Arthur Knoll's "Firestone's Liberian Investment
(1922-1932)" ‘, in: Liberian Studies
Journal, Vol. XIV, no. 1, 1989, pp. 118-123.
‘The Open Door Policy: Past, Present and
Perspectives of the Liberian concept of Foreign Investment’, in:
'Liberia. Underdevelopment and political rule in a peripheral society'
(Kappel/Korte/Mascher, eds., Hamburg, 1986), pp. 150 - 191.
According to the
traditions of many African tribes their
ancestors were persons of small size. Although
no trace of their existence was ever discovered in West Africa
they are well-known to the peoples of this subregion. The
Sousou in what is now Guinea call them ‘Doki’, the Ouolofs in
Senegal call them ‘Kondrong’
while in Liberia they are called ‘Jinna’.
It is generally believed that before 1822 there were 16 different tribes
living in what was called the ‘Pepper Coast’, ‘Grain Coast’ or
One of them was (...)
In the beginning of the 19th century, groups of
free-born blacks, freed slaves and
mulattoes from the United States of America emigrated to the
west coast of Africa. In 1847, 25 years after the first successful colonisation, they
proclaimed an independent Republic, which they named Liberia. At
that time they numbered about 3,000: men, women and children.
The original publication of the
"Open Door Policy of Liberia -
An Economic History of
Modern Liberia" (1983)
now as pdf-file available.
The study covers the
prelude, introduction, growth and zenith of
foreign investments in Liberia.
the Doe Administration (1980 - 1990) and two civil wars
(1989 - 1997; 1999 - 2003) Liberia had
to start from scratch. To make things worse, in 2014
the country was struck by the Ebola epidemic, which
devastated an already weak public health system.
The lessons of the past
should not be forgotten.
1(460 pp.) Chapter 1: The Pepper Coast
Chapter 2: The origin of the Closed Door and Open Door
Policies 1847 - 1947
Chapter 3-10: Agriculture, Mining, Forestry (Firestone,
Chapter 10-13: Analysis of impact (Fiscal contribution,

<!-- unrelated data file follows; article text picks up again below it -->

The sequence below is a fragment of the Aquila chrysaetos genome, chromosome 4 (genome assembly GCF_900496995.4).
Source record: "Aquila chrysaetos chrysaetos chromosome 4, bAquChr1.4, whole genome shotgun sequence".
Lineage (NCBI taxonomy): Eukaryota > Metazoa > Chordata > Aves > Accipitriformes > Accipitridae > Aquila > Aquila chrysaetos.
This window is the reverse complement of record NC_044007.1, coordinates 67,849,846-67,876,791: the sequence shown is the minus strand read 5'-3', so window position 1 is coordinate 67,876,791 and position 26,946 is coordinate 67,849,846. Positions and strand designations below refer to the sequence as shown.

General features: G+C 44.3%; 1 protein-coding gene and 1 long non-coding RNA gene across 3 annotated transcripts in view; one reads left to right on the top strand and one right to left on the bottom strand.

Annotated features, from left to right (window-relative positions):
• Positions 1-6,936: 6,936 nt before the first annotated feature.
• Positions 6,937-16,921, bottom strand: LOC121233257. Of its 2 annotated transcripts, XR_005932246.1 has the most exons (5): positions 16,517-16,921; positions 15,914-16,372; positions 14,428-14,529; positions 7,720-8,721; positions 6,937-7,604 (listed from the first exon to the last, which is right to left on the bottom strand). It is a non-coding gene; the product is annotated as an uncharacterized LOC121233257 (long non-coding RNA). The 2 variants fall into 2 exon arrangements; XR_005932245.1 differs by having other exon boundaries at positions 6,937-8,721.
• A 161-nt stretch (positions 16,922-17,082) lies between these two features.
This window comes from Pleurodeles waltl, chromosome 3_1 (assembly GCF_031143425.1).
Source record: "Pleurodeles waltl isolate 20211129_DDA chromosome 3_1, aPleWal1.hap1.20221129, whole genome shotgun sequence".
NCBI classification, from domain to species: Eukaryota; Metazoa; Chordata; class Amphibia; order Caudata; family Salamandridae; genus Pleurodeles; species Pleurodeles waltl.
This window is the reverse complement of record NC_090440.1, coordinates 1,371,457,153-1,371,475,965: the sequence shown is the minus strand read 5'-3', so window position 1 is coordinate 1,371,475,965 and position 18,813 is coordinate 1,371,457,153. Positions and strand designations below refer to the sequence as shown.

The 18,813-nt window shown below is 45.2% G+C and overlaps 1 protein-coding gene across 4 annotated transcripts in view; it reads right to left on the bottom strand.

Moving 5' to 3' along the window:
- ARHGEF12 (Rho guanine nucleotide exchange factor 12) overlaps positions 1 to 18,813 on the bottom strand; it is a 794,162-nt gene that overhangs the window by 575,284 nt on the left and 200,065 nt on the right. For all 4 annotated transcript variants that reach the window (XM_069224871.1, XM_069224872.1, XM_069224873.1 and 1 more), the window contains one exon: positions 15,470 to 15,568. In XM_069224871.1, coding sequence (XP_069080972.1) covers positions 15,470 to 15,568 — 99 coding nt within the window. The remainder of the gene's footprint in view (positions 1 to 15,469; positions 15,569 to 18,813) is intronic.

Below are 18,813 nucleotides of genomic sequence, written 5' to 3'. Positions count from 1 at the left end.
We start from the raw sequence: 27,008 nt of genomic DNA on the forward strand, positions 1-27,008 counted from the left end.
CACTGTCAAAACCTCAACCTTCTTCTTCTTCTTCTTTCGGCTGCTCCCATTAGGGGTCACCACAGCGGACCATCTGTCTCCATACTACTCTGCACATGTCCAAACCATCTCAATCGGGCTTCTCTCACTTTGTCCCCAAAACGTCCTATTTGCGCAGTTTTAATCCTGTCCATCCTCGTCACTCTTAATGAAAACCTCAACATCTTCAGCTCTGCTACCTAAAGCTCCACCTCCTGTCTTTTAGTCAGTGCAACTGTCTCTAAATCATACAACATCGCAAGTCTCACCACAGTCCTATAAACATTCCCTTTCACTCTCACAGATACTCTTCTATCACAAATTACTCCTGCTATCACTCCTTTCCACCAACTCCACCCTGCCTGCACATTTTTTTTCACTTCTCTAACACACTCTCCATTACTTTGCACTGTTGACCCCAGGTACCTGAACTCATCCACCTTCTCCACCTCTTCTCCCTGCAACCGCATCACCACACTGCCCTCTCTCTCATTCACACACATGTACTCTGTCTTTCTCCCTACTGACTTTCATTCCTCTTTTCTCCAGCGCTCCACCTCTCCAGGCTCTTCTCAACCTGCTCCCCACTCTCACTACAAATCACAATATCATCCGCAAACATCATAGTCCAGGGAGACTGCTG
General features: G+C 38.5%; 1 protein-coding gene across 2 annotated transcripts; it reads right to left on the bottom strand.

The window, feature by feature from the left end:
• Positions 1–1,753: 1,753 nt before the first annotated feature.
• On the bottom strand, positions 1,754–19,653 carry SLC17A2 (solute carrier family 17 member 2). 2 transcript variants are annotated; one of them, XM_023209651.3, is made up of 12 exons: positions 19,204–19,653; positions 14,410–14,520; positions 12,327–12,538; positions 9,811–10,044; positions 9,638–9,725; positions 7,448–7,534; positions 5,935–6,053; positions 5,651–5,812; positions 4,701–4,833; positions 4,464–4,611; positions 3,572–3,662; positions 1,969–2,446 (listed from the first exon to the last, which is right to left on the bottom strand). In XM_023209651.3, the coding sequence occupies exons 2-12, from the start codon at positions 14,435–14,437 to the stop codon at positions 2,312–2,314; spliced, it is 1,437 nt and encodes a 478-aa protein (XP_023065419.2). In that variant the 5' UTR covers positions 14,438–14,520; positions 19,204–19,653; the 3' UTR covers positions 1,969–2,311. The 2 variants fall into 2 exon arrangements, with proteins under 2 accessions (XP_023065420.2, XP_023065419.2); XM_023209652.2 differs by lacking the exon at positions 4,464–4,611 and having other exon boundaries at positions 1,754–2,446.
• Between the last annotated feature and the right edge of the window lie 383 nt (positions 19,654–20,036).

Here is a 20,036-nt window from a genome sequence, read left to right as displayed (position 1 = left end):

transfer of technology, transport and communication)
Chapter 13: The change from a subsistence economy into a
developing economy 1900 - 1979
Chapter 14: Conclusions and Recommendations
In 2000, the United
Nations reported that Guus Kouwenhoven, a Dutch businessman,
belonged to then President Charles Taylor's 'inner circle'.
Guus Kouwenhoven - in Liberia known as 'Mr Gus' - is accused
of illegal arms trading and war crimes in Liberia during the
country's civil war. He was arrested in the Netherlands in
2005, convicted (2006), acquitted (2008), acquittal
overturned (2010). In February 2017 his trial re-opened in
On April 21, 2017 the Appeal Court found him guilty and
sentenced him to 19 years in prison. The court ordered his
immediate arrest. Guus Kouwenhoven, 75, did not attend his
trial and awaited the outcome of his trial in South Africa.
Interpol South Africa arrested Kouwenhoven in Cape Town,
South Africa, on December 8, 2017. The Dutch authorities
want him extradited.
On December 19, 2017 Magistrate Vusi Mhlanga of the Cape
Town Magistrate’s Court granted the fugitive Dutch war
criminal release on bail, under strict
In a reaction, State Advocate Dave Damerell said that the
Department of International Relations and Cooperation (DIRC)
had received a new extradition request from the Dutch
authorities. The case was postponed until January 12, 2018.
On that day, Kouwenhoven briefly appeared in court.
The magistrate again decided to postpone the case till
February 27, 2018.
To the surprise of many, on Febr. 27 the magistrate again
to postpone the case as Justice Minister Michael Masutha had
yet to sign the extradition order requested by the Dutch,
Cape Town Magistrate Court was told. No reason for the delay
was given. The case was postponed till April
20, 2018. The Kouwenhoven saga continues... meanwhile the
convicted war criminal is allowed to stay in his US$ 8
million mansion in Fresnay, Cape Town, overlooking the
The decision of
President Edwin Barclay (1930-1944) to adopt the US dollar as
the sole legal tender in Liberia
as from December 31, 1943 very
clearly symbolizes the political orientation of the first
African Republic as well as it's financial and economic
1743 map by Professor Johann Matthias Haas (or
Hasias), Heirs of Homann
The Colony of Maryland
(1831-41) became Maryland in Liberia (1841-57) which
was admitted into the Republic of Liberia on February 28,
1857, ten years after the creation of the first African
object or 'Kru money'? The origin of these objects is not known with certainty.
They were used among the Kru and the Grebo in southeastern
Liberia. They call them 'Dwin', 'tien' or 'nitien', meaning
water spirits, or 'Gods of water'. (more)
Alberts recorded music throughout Africa and in 1950
released the landmark 78 rpm set "Tribal, Folk and Cafe
Music of West Africa". The music on this release included
a mix of genres as well as detailed notes by leading
academics. The recording showed the intricate
connections between African and American music. Read
more on the website of
cdbaby.com and listen to all the tracks.
"President Tubman" by Ali Ganda and the Sierra Leone
Tubman Goodtype Songs of Liberia by
Congress-Woman Malinda Jackson Parker